Despite Suze Orman’s Claim Prepaid Debit Cards Still No Good

New Orleans    Suze Orman has made her reputation as a TV financial advisor.  Now she wants to promote a debit card for low-and-moderate income families who have weak credit and want the ability to operate differently.  Her Approved card needs to be renamed as the Improved card, but it’s still not a good card, or at least not good enough for these times and this constituency.

Ron Lieber of the Times offered a helpful analysis of Orman’s new entry into this market and its impact on citizen wealth, but despite the fact that he seems to be bending over backwards, “vaporware,” as he calls the claim that credit giant TransUnion will actually use this data to qualify a customer for a real credit card, still seems to be the wrapping for this whole card.  A prepaid card is exactly that, a card where one a customer turns over cash in order to spend that cash with plastic rather than cash.  There have to be very good reasons for doing that, because, cash involves no extra fees, and these celebrity cards still cost money for questionable returns in a market that makes no sense unless it repairs credit or qualifies the consumer for something bigger and better.

Back with ACORN our team met extensively with Russell Simmons about his Rush Card.  We loved Russell and he had been a great friend, especially to New York ACORN, but the rap master had produced a rip card.  Promises were made and improvements were implemented, but the card still sucked, and it’s still sold in low-and-moderate income neighbors everywhere.

Orman will be moving on some other streets but it’s the same hustle it looks like to me with regular maintenance fees and transaction fees, even though there are ceilings that prevent going past the limits and some credit reports and credit reviews even though it is sound and fury signifying nothing.

If the point is something more than making money for Orman and friends, then what is the point of this for consumers.

None that I can find, and until then, if you have a little bit of cash, keep it in your pocket, rather than paying someone else to spend it for you.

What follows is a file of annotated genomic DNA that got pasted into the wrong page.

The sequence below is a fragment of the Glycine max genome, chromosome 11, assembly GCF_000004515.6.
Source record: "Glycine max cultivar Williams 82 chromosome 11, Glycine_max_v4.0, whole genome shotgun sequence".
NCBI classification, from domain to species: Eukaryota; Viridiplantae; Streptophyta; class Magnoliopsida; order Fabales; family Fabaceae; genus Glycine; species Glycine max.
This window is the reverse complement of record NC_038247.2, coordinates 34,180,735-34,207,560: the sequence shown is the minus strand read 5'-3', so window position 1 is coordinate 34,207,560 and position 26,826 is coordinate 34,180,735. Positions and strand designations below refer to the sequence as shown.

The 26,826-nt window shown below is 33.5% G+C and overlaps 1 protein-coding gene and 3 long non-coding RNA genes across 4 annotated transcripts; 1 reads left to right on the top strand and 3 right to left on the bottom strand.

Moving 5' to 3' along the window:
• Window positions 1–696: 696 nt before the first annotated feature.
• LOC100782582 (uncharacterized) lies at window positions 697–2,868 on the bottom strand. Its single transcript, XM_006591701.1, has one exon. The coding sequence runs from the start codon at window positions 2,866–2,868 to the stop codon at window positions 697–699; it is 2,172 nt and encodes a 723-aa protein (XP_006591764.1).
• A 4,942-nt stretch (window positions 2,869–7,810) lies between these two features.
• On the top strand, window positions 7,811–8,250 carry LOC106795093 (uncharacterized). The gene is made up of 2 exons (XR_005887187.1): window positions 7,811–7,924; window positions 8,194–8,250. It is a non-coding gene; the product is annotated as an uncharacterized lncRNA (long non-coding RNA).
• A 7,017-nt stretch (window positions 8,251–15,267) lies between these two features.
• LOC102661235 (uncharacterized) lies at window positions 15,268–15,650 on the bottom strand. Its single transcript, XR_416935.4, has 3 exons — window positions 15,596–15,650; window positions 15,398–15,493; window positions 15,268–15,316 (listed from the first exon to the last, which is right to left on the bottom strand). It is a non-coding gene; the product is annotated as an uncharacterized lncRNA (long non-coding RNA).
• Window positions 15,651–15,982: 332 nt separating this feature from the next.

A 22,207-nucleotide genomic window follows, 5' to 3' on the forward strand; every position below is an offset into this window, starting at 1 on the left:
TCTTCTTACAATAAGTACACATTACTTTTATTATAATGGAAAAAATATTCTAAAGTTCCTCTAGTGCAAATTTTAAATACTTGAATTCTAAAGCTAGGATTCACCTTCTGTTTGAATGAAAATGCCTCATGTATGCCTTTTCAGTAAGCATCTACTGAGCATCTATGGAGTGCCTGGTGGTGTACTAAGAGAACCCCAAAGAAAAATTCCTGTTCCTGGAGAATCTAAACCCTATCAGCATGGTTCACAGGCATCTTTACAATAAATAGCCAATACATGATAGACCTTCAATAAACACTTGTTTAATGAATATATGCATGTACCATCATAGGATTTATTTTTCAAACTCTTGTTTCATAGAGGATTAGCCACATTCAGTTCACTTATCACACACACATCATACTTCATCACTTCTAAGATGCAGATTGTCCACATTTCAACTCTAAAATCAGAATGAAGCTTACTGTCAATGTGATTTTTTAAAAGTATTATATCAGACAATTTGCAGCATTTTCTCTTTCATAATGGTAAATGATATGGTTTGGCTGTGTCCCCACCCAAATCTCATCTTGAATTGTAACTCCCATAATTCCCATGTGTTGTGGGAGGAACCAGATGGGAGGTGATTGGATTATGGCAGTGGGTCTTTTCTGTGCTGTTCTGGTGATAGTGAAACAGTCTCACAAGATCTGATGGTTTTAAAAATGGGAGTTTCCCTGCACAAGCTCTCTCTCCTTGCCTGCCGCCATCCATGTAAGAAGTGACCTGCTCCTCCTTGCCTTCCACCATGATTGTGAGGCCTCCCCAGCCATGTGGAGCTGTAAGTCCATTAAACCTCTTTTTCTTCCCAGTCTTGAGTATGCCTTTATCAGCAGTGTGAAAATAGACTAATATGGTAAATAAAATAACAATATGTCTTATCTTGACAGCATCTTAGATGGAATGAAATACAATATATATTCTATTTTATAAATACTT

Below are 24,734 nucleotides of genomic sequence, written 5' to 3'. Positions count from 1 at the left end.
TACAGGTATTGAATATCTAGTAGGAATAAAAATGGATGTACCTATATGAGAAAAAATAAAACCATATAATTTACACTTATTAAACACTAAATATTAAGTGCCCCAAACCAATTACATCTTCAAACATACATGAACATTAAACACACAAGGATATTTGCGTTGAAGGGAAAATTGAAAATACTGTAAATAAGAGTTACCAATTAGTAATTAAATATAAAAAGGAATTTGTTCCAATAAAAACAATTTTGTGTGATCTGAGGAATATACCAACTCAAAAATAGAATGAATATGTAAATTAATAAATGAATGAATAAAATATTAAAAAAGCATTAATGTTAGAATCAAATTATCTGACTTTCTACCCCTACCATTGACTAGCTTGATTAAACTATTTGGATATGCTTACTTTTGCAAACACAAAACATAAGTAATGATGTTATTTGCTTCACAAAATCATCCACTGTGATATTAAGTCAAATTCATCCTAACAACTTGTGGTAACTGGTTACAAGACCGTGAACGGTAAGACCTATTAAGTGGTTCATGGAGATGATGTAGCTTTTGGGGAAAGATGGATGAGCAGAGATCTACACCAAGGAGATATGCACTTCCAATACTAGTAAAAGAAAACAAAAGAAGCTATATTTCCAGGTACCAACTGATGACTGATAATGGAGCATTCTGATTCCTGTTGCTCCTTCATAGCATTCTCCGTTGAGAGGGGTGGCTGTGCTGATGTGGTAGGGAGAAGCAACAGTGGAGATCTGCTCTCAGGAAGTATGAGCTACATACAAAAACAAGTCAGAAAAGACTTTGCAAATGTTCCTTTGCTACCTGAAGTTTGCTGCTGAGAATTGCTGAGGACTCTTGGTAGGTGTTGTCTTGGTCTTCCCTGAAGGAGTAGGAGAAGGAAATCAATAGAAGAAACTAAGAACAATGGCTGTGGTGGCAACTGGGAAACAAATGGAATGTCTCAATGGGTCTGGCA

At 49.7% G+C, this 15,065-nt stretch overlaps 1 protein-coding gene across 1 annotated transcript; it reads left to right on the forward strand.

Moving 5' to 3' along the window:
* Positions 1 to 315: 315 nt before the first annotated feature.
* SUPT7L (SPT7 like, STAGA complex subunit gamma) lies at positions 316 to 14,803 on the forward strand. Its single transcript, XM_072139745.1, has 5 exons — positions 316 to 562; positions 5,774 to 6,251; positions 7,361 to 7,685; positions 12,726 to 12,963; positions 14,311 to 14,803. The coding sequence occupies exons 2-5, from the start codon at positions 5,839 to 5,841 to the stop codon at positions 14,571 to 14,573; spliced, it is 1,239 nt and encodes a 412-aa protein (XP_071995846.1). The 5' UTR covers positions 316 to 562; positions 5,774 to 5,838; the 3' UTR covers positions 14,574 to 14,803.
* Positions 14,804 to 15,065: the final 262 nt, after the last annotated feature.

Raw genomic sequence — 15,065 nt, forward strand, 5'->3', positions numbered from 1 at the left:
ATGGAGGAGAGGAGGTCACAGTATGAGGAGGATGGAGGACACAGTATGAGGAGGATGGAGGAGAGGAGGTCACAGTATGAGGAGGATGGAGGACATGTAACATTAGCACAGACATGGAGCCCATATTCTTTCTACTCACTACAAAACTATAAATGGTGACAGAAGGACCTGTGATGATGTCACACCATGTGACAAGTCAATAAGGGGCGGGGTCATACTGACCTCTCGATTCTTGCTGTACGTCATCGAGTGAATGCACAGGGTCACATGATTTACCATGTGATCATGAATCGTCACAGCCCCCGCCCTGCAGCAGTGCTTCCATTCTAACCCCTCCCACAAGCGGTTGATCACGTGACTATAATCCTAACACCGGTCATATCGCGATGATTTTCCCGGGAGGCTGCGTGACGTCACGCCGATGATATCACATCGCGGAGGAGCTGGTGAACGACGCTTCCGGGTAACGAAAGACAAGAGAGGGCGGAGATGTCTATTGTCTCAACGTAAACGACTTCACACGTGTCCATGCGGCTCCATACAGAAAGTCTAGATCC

Credit Card Rips

credit-cards_69New Orleans There is a lot of talk about reforming credit card fees and rates, but a lot of this seems just that:  talk.  The House Financial Services Committee chaired by Barney Frank has talked about capping rates, but also seems powerless in the wake of many companies (including my own Union Privilege Card offered by HSBC to the best of my knowledge!) raising the fees now ahead of any bill passage.  That’s clearly wrong.

There’s a lot of this hustle-bustle going on.  Floyd Norris made a good point about a month ago in a NY Times column about the poor subsidizing the rich when it comes to credit cards.  Not surprisingly that angle caught my eye immediately.  His point was that even though the stated price for certain items is the same (and required by law to be the same), whether we use cash or a credit card, the poor or working stiff without a credit card is laying down cash, while some of the better off are using a card, which gives the retailer less, and in some cases gives them mileage or credits back.  It’s only gas stations were over my lifetime I’ve seen a real discount for use of cash.  Norris reports, undoubtedly correctly, that the card companies, retailers and others are crying like stuck pigs and wallowing in the water to muddy it up sufficiently that it’s hard for any of us to tell what might be the best reform and whether or not the poor Joe Consumer will get a break.

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